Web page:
The Association of Multilingualism and Written Linguistic Ability with Mild Cognitive Impairment in the Nun Study
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Background: Multilingualism may be associated with enhanced cognitive function and reduced risk of mild cognitive impairment (MCI) due to enhanced cognitive reserve. Objectives: To investigate the association of multilingualism with overall MCI and MCI subtypes (non-amnestic versus amnestic). Methods: Participants from the Nun Study, a longitudinal study of 678 Catholic sisters in the U.S. aged 75+ years, were assessed for MCI in late life using standard neuropsychological tests and activities of daily living. Convent archives provided data on self-reported multilingualism from midlife and written linguistic ability (idea density and grammatical complexity) from early adulthood. Logistic regression models controlled for age, apolipoprotein E (a genetic risk factor), country of birth and education (n=384); sensitivity analyses (n=122) additionally controlled for written linguistic ability. Results: Speaking 4+ languages (but not 2 or 3) was associated with a significantly lower risk of overall MCI (OR: 0.32; 95% CI: 0.11-0.96) compared to monolinguals. However, this association weakened to non-significance after controlling for education. In the sensitivity analyses, multilingualism did not reduce the risk of overall MCI and its subtypes; however, written linguistic ability (specifically idea density) was significantly associated with a reduced risk of amnestic MCI, even after adjusting for education. Conclusion: By examining the number of languages spoken, in addition to examining written linguistic ability and controlling for education, this study contributes to the understanding of how these cognitively stimulating activities can act individually as well as in combination and how this may lead to a ceiling effect in their protective impact on MCI.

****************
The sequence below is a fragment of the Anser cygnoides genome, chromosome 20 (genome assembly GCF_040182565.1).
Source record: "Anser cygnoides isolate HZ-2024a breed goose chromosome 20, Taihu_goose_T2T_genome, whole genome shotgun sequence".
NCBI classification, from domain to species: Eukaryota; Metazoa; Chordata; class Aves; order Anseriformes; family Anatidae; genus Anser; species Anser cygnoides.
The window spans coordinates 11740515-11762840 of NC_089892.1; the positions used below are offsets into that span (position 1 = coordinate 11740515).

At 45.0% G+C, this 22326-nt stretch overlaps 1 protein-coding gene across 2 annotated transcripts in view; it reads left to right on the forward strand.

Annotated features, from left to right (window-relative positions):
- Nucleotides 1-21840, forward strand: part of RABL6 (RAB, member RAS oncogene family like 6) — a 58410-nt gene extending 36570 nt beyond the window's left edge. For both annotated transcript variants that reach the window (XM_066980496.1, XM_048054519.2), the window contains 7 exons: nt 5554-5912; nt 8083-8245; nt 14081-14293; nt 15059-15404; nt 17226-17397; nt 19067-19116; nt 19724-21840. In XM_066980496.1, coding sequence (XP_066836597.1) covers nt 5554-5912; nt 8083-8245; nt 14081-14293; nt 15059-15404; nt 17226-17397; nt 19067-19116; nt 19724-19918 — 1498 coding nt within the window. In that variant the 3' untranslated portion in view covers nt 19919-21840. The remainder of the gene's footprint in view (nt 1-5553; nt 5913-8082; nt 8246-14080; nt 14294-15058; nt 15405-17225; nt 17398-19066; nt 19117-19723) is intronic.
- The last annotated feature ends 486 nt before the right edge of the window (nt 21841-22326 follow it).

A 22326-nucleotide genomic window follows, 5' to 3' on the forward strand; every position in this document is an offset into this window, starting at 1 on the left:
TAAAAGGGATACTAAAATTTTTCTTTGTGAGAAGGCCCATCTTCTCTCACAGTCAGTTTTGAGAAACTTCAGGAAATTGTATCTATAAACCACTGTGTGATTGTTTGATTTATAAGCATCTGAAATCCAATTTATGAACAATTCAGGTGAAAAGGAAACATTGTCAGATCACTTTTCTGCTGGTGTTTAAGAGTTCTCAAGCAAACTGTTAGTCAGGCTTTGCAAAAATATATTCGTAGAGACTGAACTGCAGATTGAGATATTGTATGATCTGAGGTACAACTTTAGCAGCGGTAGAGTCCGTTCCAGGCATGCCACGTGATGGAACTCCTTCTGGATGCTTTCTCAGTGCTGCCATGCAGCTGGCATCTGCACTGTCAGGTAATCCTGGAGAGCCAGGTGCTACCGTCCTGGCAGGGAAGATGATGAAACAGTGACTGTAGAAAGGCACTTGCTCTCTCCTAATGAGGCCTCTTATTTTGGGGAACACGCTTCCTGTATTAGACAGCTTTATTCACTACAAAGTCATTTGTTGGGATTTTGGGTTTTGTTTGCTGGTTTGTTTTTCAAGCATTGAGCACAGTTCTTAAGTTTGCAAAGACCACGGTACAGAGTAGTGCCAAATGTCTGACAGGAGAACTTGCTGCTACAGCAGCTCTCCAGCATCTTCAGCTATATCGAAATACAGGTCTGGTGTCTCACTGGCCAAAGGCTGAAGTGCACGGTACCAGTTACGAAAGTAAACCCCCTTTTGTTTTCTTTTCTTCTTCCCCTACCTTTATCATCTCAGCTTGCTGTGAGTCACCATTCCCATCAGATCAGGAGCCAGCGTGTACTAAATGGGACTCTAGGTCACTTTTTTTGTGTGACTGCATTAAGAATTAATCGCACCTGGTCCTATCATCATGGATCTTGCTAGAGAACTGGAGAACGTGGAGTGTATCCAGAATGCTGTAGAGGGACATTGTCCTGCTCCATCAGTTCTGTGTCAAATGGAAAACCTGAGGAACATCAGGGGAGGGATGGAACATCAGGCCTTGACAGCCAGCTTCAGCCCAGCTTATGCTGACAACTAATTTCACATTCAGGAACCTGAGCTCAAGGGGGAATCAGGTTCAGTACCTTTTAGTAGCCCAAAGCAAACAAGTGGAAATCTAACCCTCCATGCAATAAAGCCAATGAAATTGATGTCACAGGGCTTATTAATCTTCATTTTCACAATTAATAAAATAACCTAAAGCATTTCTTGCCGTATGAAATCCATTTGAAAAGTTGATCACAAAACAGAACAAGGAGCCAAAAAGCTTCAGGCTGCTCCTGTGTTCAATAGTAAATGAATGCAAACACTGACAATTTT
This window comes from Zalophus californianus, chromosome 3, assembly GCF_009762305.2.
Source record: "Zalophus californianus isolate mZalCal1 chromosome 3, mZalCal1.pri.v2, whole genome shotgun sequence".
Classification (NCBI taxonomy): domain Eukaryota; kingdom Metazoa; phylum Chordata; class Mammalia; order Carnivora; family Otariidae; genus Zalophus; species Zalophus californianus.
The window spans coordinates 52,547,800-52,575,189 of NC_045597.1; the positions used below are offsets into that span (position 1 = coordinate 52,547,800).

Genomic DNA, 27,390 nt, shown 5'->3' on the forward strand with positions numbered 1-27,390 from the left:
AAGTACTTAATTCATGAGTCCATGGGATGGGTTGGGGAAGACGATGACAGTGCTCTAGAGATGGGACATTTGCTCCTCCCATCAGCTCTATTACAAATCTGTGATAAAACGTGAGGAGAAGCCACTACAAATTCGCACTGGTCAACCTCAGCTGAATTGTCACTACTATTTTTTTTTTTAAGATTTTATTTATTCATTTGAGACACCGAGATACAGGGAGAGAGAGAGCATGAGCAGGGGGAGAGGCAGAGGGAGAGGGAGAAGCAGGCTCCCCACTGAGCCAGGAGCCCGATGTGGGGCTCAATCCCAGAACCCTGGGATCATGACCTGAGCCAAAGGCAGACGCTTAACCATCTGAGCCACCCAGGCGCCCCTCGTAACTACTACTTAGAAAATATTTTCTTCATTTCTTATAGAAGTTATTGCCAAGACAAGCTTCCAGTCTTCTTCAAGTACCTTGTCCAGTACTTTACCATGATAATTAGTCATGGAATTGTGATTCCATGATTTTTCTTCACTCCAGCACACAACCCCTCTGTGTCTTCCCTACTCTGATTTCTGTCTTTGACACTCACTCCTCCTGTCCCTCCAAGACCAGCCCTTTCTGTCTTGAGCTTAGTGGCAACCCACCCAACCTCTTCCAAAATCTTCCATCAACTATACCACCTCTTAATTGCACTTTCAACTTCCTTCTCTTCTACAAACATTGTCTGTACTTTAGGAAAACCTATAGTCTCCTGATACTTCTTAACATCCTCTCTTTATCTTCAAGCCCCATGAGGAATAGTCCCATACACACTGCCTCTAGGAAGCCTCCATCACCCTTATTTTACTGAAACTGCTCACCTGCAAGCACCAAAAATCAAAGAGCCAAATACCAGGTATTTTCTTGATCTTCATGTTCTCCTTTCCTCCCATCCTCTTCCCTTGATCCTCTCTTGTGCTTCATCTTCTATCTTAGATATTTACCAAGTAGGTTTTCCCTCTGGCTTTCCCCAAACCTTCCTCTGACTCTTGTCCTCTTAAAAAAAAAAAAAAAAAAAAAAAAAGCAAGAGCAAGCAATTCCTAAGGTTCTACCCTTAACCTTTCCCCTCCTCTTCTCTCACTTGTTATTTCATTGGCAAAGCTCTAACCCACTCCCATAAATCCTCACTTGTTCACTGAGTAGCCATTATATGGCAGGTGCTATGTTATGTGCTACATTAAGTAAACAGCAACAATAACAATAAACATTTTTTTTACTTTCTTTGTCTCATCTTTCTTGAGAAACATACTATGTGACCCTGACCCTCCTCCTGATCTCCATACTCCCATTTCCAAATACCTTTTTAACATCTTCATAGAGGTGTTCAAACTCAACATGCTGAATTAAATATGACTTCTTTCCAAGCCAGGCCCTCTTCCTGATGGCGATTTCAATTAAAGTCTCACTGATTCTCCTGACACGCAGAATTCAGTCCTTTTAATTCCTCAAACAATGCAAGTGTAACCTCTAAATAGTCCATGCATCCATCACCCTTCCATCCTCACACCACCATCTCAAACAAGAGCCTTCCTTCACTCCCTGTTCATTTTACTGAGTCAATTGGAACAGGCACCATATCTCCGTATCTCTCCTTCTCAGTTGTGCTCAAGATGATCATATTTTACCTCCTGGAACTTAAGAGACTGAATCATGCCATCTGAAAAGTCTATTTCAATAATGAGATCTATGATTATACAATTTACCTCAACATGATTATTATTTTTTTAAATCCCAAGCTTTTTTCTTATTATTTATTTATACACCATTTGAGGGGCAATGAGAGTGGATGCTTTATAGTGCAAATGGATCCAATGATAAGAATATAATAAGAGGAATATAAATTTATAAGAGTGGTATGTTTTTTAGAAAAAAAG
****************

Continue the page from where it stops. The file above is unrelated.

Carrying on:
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Matea Zuljevic (2022). The Association of Multilingualism and Written Linguistic Ability with Mild Cognitive Impairment in the Nun Study. UWSpace. http://hdl.handle.net/10012/18794